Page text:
Suppliers use various techniques to protect themselves in the event of a corporate purchaser’s insolvency. This will include retention of title as well as the option of terminating the supply of goods or services in the event of a customer’s insolvency. More often than not, such provisions will be contained in the supplier’s terms and conditions of business which, if correctly incorporated, will govern the party’s contractual relationship.
The Corporate Insolvency and Governance Act 2020 (CIGA), operable from June 2020, significantly curtails a creditor’s right to terminate a contract on the grounds of a corporate purchaser’s insolvency. So the question will be: what will a supplier be able to do to safeguard their position?
Why the change?
CIGA’s rationale is to ensure that once a company enters an insolvency process, they will still be assured of continuity of supply. Accordingly, if the company is still receiving essential supplies, such as basic utilities, it will be better placed to successfully emerge from insolvency (actually, utility supplies are a good example as there already was an obligation “not to pull the plug” contained in pre-CIGA insolvency legislation).
Essentially, CIGA’s provisions state that a supplier of goods and services is unable to terminate a contract or from ‘doing any other thing’ on the grounds of a customer’s insolvency. This also applies to an attempt to terminate a contract on the grounds of a pre-insolvency breach in the event of this not being exercised before the insolvency there are some limited exceptions to these provisions which are not explored here).
Which contracts are affected?
While existing insolvency legislation already contains provisions to ensure continuity of essential supplies, such as utilities (already mentioned), communications and IT supplies, CIGA extends the application and hence protections to virtually all goods and services. The Act’s provisions are activated once the company is subject to a “relevant insolvency procedure”. While there are limited exceptions, such as land transactions and financial services, all other supply contracts are affected.
How can suppliers protect themselves?
It will probably be a good idea if suppliers adopted a two pronged approach .Firstly, they should consider adapting their terms and conditions of business to give them additional remedies as soon as the defaulting purchaser company experiences financial difficulty. Secondly, they should “actively credit manage” their customers. If they do this then they will be well placed to be alerted as soon as the purchaser experiences these difficulties. Suppliers may want to consider:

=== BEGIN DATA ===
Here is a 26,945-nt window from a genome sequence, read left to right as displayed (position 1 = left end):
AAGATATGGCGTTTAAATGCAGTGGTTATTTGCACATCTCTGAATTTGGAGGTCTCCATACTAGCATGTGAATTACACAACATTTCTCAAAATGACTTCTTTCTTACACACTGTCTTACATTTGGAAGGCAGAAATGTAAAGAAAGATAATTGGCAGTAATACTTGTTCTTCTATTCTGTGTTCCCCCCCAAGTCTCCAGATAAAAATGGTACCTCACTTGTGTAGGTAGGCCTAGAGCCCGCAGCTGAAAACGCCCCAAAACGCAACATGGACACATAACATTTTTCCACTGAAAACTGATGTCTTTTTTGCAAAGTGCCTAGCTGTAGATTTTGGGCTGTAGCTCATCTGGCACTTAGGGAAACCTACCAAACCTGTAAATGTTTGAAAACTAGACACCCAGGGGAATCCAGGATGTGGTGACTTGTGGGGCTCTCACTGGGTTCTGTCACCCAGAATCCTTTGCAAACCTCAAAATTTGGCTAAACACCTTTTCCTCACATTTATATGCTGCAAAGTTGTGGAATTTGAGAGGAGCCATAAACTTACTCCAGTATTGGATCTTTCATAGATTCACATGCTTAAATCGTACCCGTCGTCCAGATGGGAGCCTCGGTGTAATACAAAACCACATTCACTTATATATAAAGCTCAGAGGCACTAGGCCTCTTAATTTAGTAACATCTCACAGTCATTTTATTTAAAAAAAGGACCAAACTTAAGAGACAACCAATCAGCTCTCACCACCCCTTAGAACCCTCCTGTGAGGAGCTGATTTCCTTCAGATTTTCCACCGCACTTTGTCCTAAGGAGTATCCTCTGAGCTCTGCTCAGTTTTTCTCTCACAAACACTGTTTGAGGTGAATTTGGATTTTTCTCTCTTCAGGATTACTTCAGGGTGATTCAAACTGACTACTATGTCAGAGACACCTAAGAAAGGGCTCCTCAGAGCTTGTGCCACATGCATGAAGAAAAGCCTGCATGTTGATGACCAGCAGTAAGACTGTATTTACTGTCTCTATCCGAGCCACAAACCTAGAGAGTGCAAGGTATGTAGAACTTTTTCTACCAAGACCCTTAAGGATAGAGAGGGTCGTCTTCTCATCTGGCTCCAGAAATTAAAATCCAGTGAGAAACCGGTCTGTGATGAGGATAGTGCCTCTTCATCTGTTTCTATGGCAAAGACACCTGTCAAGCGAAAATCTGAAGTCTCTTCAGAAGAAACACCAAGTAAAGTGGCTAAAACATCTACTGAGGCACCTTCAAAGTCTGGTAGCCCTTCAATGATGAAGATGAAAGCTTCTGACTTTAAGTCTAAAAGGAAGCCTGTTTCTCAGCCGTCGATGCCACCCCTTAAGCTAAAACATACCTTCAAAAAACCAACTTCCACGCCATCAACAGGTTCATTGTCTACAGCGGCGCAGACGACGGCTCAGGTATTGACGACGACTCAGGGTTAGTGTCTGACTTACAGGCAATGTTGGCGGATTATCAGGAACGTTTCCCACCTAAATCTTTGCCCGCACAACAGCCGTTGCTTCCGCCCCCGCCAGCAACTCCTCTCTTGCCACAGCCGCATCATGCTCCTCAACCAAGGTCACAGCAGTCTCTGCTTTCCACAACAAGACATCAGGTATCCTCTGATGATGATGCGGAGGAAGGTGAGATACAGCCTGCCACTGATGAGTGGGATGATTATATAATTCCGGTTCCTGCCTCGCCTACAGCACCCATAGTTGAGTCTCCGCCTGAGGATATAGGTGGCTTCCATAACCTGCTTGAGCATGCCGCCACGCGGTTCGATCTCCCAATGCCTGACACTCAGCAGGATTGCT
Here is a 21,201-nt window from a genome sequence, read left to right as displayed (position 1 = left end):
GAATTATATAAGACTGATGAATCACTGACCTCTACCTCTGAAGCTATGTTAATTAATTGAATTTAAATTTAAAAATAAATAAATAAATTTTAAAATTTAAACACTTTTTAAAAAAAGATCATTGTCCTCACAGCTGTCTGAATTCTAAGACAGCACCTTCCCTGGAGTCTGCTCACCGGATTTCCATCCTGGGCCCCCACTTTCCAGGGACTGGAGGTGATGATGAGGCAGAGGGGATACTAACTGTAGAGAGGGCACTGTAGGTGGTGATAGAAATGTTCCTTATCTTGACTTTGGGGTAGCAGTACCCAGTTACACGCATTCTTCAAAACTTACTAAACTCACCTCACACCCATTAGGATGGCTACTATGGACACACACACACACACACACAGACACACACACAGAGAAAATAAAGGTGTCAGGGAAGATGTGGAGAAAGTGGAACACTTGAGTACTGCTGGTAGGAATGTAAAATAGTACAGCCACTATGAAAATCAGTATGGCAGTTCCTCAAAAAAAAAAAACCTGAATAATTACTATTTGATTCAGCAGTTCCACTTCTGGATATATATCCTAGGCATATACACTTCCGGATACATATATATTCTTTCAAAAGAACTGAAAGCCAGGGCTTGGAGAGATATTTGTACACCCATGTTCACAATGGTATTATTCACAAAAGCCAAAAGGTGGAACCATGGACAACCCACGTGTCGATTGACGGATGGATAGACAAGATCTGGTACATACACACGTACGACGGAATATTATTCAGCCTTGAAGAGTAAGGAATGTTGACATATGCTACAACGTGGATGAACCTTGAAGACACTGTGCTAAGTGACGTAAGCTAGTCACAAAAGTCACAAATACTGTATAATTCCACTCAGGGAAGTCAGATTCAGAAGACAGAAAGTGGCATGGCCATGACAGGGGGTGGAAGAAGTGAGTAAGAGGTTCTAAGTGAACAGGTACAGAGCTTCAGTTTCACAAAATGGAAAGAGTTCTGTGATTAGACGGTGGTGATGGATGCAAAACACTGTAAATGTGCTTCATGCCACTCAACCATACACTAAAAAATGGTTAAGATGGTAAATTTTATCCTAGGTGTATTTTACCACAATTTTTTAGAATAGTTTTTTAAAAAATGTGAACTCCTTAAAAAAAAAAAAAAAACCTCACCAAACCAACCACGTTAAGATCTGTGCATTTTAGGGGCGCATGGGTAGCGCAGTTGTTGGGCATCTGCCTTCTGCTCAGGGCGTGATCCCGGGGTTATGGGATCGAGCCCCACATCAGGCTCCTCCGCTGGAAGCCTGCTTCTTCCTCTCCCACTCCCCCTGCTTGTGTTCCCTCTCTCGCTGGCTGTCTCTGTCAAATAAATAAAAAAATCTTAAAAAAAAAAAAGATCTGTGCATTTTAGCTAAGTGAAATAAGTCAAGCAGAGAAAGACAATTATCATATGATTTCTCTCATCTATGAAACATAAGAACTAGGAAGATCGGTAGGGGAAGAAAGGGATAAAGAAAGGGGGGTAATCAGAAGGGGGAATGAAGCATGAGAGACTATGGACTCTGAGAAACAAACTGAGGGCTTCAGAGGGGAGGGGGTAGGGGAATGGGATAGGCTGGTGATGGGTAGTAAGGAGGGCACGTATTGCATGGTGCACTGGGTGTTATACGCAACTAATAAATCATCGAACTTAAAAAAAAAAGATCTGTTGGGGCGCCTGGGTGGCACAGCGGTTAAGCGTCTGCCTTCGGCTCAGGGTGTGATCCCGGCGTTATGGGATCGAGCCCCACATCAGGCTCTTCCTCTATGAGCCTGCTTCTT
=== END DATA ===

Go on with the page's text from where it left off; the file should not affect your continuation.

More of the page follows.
Amending their credit terms by reducing the invoice payment period from, for example, 28 to 21 days.
After the expiry of the 21 days to immediately contact the customer requesting payment. This does not have to be an “aggressive” call. Simply draw the customer’s attention to the fact that payment terms have been exceeded, ask why this has occurred. Agree a new date which you are comfortable can be met.
If the new date is not met then contact the customer again requiring payment by a date set by you and say that if payment is not forthcoming by that date then the issue will be escalated, possibly to a third party for collection.
If possible try to get a third party guarantee – although this may be easier said than done it will be worth a try and at least your customer will know that you are serious.
Try, if possible, to get payment in advance – at least for part of the invoice. You may be willing to give a small discount to the customer as an incentive. Remember the old adage that “a sale is not a sale” until it is paid for.
Regularly source credit reports throughout the contractual relationship with your customers. Not just the one report when you started to trade with the customer when they were credit assessed but during the entire contractual relationship. This is what is meant by “active credit management. Look out for those tell-tale signs of financial difficulty such as changes of directors and/or registered judgements popping up.
As a creditor what you want to do is have provisions entitling you to certain rights prior to an “insolvency event” taking place. Consider adding to the contract terms that in the event of a new judgment being registered this will entitle you to terminate the relationship at that point, save for payment terms, retention of title and other vendor protections still being kept extant. Also have in situ a provision entitling you to terminate the contract and to withdraw the supply of any further goods or services. If your contract entitles you to do this then you will not be caught up in a CIGA “insolvency event” which will otherwise prevent a creditor from achieving this.
CIGA’s debtor protections do spell a certain danger for unwary creditors. However more judicious suppliers should be able to adjust their business terms to give them the option of terminating a contract prior to an “insolvency event”. They will not be able to do this once their customer is subject to an insolvency process.
If they adopt this approach along with “active credit management” they will be better placed to adapt to the changing landscape.